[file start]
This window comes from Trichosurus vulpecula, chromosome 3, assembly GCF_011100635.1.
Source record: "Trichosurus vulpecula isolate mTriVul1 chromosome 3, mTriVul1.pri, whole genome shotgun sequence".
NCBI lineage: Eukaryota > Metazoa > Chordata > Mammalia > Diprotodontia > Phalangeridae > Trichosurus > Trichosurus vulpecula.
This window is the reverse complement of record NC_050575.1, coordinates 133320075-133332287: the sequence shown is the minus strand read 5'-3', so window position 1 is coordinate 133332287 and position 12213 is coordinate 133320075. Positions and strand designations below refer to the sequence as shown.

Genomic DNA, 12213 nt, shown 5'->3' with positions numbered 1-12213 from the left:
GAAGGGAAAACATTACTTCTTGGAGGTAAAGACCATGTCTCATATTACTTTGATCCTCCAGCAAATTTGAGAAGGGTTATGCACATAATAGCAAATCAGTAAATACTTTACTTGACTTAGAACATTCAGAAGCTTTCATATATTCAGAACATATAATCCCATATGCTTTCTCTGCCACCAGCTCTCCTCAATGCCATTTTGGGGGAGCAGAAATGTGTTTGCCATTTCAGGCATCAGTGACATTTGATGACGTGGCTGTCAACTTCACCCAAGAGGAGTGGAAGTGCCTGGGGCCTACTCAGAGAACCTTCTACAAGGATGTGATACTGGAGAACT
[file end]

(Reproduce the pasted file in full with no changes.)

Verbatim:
This window comes from Trichosurus vulpecula, chromosome 3, assembly GCF_011100635.1.
Source record: "Trichosurus vulpecula isolate mTriVul1 chromosome 3, mTriVul1.pri, whole genome shotgun sequence".
NCBI lineage: Eukaryota > Metazoa > Chordata > Mammalia > Diprotodontia > Phalangeridae > Trichosurus > Trichosurus vulpecula.
This window is the reverse complement of record NC_050575.1, coordinates 133320075-133332287: the sequence shown is the minus strand read 5'-3', so window position 1 is coordinate 133332287 and position 12213 is coordinate 133320075. Positions and strand designations below refer to the sequence as shown.

Genomic DNA, 12213 nt, shown 5'->3' with positions numbered 1-12213 from the left:
GAAGGGAAAACATTACTTCTTGGAGGTAAAGACCATGTCTCATATTACTTTGATCCTCCAGCAAATTTGAGAAGGGTTATGCACATAATAGCAAATCAGTAAATACTTTACTTGACTTAGAACATTCAGAAGCTTTCATATATTCAGAACATATAATCCCATATGCTTTCTCTGCCACCAGCTCTCCTCAATGCCATTTTGGGGGAGCAGAAATGTGTTTGCCATTTCAGGCATCAGTGACATTTGATGACGTGGCTGTCAACTTCACCCAAGAGGAGTGGAAGTGCCTGGGGCCTACTCAGAGAACCTTCTACAAGGATGTGATACTGGAGAACT